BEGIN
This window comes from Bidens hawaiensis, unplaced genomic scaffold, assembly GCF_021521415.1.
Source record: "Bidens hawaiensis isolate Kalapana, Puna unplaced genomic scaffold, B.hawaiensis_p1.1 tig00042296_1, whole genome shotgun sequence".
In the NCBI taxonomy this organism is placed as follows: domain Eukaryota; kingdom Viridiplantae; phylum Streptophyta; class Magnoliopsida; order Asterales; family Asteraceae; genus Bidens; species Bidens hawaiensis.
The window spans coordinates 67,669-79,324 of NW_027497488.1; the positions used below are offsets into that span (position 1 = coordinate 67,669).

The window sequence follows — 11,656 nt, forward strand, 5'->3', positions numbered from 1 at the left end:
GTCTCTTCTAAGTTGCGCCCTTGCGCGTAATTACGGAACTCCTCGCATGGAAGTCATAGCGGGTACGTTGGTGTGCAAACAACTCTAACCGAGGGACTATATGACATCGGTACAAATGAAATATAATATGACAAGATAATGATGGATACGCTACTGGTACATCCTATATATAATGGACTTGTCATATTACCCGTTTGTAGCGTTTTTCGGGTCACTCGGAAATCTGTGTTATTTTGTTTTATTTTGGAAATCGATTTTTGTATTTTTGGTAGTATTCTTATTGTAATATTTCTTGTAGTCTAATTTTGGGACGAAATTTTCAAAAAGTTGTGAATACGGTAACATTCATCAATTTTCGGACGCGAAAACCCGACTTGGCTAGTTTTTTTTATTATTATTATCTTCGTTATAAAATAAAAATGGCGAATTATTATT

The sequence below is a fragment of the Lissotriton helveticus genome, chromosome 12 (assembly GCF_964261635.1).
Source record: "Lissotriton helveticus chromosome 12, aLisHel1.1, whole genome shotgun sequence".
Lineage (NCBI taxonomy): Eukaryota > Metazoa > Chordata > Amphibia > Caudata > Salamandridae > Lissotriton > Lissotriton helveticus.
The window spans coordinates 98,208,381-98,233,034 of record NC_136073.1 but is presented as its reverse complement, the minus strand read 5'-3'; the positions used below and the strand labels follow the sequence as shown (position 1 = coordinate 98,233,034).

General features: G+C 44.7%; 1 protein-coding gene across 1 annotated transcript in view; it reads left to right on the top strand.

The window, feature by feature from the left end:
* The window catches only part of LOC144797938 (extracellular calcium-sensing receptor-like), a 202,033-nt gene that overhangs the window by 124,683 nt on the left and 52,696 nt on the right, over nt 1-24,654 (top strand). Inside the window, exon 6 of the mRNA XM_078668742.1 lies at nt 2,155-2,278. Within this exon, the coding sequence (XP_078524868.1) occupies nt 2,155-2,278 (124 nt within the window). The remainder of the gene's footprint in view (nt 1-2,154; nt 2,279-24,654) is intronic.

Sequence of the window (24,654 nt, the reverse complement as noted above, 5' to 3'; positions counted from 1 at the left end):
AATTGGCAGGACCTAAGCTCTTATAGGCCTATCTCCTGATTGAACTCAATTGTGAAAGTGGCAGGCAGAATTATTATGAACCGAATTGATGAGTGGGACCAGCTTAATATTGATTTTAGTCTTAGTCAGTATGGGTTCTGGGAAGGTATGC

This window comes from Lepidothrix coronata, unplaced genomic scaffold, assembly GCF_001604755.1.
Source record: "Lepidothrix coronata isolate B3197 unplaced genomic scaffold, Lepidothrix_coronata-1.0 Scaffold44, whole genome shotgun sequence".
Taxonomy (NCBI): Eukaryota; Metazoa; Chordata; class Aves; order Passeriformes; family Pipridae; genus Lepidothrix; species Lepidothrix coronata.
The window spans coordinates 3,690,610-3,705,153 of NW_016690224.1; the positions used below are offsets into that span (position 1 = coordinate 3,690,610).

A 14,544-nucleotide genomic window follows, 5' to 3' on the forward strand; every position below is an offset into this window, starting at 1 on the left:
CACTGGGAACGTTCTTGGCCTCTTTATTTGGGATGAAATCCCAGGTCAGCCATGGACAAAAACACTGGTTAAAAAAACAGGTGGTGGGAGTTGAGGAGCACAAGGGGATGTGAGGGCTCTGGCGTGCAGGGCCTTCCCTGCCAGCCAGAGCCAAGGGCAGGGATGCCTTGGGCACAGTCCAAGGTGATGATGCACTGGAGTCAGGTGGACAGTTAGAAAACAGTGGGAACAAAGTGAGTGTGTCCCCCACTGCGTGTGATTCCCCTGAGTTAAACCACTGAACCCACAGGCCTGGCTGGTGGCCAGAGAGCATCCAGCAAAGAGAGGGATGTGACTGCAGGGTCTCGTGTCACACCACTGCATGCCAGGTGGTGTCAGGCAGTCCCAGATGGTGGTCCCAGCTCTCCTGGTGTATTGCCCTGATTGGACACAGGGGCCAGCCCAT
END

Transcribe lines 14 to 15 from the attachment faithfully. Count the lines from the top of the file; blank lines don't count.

Sequence of the window (24,654 nt, the reverse complement as noted above, 5' to 3'; positions counted from 1 at the left end):
AATTGGCAGGACCTAAGCTCTTATAGGCCTATCTCCTGATTGAACTCAATTGTGAAAGTGGCAGGCAGAATTATTATGAACCGAATTGATGAGTGGGACCAGCTTAATATTGATTTTAGTCTTAGTCAGTATGGGTTCTGGGAAGGTATGC